The summer skating deluge continues, and like everyone else, I’m not remotely caught up. Canada held a series of summer regional meets, with most of the country’s top athletes showing up at one or more. There was a significant club competition in the United States every weekend from mid-July through mid-August. The season’s first senior B internationals, the Asian Open and Philadelphia Summer International, attracted athletes from a wider range of countries than ever before. South Korea held a qualifying event, showcasing its growing depth of talent and creating a pecking order of top contenders. Russia and China have both held test skates, too, although video wasn’t permitted at those events, perhaps in a quest to save fans’ sanity.
Meanwhile, some of us have jobs and families, not to mention new episodes of Game of Thrones to watch.
2017 Nationals have begun! While juvenile and intermediate champions earn the first medals of the year, I’m hustling to finish guides to the top-level skaters who will compete next weekend. Since there are 21 men in this year’s senior field, I’ve split my men’s field guide into two posts. The first half of the alphabet is over here. For this guide only, I’m alphabetizing by first name, to spread out the top contenders more evenly between the two. If you’re interested in reading about juniors and/or ice dance, I also have the following guides ready to go:
Junior Ladies, with some of the biggest jumps you’ll see in any ladies’ event, performed by some of the smallest humans
Junior Men, with 11 new reasons to mix a cocktail and watch through your fingers (one of the dark horse competitors, William Hubbart, has unfortunately withdrawn)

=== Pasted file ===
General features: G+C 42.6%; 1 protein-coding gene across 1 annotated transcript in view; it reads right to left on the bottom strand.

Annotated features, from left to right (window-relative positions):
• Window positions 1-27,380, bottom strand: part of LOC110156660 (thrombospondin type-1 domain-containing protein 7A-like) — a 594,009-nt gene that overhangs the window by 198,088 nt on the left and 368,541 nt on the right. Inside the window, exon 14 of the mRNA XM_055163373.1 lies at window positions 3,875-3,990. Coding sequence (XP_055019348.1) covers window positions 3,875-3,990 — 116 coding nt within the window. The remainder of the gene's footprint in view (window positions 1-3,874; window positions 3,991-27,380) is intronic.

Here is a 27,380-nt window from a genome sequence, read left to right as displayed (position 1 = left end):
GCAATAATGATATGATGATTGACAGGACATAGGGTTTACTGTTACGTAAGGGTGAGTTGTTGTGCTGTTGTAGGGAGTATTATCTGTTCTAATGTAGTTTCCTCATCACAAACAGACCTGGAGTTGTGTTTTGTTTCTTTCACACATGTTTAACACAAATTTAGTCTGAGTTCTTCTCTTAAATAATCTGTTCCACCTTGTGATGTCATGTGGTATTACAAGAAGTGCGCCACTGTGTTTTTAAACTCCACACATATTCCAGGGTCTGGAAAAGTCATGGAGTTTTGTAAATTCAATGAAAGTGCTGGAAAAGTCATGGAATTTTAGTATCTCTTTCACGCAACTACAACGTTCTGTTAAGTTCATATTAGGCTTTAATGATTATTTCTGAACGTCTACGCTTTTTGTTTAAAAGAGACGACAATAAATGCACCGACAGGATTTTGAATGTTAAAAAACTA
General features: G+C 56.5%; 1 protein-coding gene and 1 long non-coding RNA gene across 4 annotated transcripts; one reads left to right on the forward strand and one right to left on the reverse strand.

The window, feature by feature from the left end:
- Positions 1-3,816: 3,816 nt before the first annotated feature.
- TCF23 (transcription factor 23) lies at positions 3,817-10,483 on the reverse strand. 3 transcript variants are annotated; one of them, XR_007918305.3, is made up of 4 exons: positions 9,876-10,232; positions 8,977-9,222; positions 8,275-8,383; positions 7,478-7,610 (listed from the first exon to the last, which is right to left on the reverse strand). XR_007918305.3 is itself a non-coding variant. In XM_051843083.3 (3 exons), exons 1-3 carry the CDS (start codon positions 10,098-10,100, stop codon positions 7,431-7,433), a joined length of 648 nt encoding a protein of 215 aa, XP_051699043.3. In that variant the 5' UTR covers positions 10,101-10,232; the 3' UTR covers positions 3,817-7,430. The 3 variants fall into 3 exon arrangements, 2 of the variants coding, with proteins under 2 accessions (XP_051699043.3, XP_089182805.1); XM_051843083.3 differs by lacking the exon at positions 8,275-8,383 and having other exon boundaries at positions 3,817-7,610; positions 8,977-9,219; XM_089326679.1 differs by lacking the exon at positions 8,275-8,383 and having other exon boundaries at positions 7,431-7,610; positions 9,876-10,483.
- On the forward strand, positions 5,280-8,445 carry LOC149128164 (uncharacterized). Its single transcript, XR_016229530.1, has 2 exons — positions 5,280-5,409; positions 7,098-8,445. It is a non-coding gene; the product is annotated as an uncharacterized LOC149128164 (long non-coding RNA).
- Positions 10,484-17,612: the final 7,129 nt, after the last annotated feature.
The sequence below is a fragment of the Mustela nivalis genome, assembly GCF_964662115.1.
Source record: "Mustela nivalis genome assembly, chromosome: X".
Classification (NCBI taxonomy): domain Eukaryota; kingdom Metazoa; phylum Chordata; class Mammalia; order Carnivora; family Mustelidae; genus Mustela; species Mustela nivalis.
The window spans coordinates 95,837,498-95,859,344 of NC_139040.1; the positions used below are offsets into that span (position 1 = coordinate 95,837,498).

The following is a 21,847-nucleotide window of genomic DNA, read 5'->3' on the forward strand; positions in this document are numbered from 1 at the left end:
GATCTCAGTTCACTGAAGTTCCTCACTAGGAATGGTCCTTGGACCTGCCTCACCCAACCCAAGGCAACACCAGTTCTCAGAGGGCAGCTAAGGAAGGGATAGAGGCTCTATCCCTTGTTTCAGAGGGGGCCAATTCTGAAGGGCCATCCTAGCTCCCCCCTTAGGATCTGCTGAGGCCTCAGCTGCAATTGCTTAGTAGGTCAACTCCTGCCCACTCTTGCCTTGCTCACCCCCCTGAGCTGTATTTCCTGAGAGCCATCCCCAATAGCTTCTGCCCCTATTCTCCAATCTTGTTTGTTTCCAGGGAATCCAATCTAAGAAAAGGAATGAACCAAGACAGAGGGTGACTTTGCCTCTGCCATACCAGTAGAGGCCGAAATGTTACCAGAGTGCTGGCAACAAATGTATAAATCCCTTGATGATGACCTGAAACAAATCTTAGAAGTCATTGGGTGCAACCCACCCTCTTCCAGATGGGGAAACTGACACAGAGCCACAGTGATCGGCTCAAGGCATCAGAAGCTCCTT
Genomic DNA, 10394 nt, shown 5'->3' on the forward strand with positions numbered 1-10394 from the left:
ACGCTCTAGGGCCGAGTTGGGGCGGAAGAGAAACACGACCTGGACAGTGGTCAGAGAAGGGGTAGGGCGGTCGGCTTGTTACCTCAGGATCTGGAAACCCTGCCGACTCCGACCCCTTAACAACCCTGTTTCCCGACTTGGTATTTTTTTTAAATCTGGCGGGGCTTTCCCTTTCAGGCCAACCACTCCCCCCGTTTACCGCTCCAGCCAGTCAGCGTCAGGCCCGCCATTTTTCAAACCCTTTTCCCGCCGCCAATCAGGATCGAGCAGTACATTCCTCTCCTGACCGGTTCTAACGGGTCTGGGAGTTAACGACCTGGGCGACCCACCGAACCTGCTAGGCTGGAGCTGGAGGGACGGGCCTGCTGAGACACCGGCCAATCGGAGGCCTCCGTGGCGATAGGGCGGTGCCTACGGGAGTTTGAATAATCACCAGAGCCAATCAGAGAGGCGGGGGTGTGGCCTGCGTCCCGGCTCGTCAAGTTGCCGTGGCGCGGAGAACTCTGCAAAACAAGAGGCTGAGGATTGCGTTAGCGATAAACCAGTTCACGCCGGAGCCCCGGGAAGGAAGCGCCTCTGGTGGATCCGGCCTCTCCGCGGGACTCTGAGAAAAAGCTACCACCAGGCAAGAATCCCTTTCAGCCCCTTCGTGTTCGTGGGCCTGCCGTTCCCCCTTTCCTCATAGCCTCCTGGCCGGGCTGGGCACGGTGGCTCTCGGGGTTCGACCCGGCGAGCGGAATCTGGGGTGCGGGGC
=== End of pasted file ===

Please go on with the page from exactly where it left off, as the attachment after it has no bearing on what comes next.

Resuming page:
Junior Ice Dance, with most of last season’s World Junior podium angling for a repeat
I’m more invested in the men’s event than any other, so I have lots to say about all of these guys, from those at the top of the field to the ones who will be proud to not place last. Although I recognize that some are quite young, senior-level skaters should be able to handle brutal honesty, especially since it’s all delivered with a heavy dose of admiration for what they’re capable of. I don’t do predictions, but I’m willing to divide the competitors into five categories that reflect where I think they stand. The Front Runners are those most likely to win; Dark Horses have a strong shot at a medal, maybe even a gold one. Skaters On the Rise are looking to build for future seasons and get their moment on NBC, while the Just Happy to Be Here crowd are fulfilling their season goals just by qualifying to Nationals. The last group are the ones who are too unpredictable or too far outside the conventional order to predict. They are why I love this sport, but also Why I Drink.